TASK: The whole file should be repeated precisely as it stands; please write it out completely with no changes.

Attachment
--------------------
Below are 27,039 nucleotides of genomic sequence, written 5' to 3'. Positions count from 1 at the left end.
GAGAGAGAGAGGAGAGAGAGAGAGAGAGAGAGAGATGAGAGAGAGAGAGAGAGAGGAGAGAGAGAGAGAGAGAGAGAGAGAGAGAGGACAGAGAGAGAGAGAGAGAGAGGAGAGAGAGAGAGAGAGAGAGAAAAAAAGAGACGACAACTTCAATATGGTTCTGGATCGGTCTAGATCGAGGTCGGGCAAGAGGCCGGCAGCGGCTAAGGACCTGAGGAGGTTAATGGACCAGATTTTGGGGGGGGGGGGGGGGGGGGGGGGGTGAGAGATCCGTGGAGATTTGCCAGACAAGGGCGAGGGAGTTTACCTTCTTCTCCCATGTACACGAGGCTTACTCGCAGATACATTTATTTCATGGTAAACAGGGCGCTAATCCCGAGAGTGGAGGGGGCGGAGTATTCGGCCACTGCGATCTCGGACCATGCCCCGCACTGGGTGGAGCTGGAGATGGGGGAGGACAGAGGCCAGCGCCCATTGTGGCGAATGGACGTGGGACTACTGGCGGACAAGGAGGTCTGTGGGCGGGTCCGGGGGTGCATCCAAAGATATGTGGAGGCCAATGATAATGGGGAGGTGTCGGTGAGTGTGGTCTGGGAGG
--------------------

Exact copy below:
Below are 27,039 nucleotides of genomic sequence, written 5' to 3'. Positions count from 1 at the left end.
GAGAGAGAGAGGAGAGAGAGAGAGAGAGAGAGAGATGAGAGAGAGAGAGAGAGAGGAGAGAGAGAGAGAGAGAGAGAGAGAGAGAGGACAGAGAGAGAGAGAGAGAGAGGAGAGAGAGAGAGAGAGAGAGAAAAAAAGAGACGACAACTTCAATATGGTTCTGGATCGGTCTAGATCGAGGTCGGGCAAGAGGCCGGCAGCGGCTAAGGACCTGAGGAGGTTAATGGACCAGATTTTGGGGGGGGGGGGGGGGGGGGGGGGGTGAGAGATCCGTGGAGATTTGCCAGACAAGGGCGAGGGAGTTTACCTTCTTCTCCCATGTACACGAGGCTTACTCGCAGATACATTTATTTCATGGTAAACAGGGCGCTAATCCCGAGAGTGGAGGGGGCGGAGTATTCGGCCACTGCGATCTCGGACCATGCCCCGCACTGGGTGGAGCTGGAGATGGGGGAGGACAGAGGCCAGCGCCCATTGTGGCGAATGGACGTGGGACTACTGGCGGACAAGGAGGTCTGTGGGCGGGTCCGGGGGTGCATCCAAAGATATGTGGAGGCCAATGATAATGGGGAGGTGTCGGTGAGTGTGGTCTGGGAGG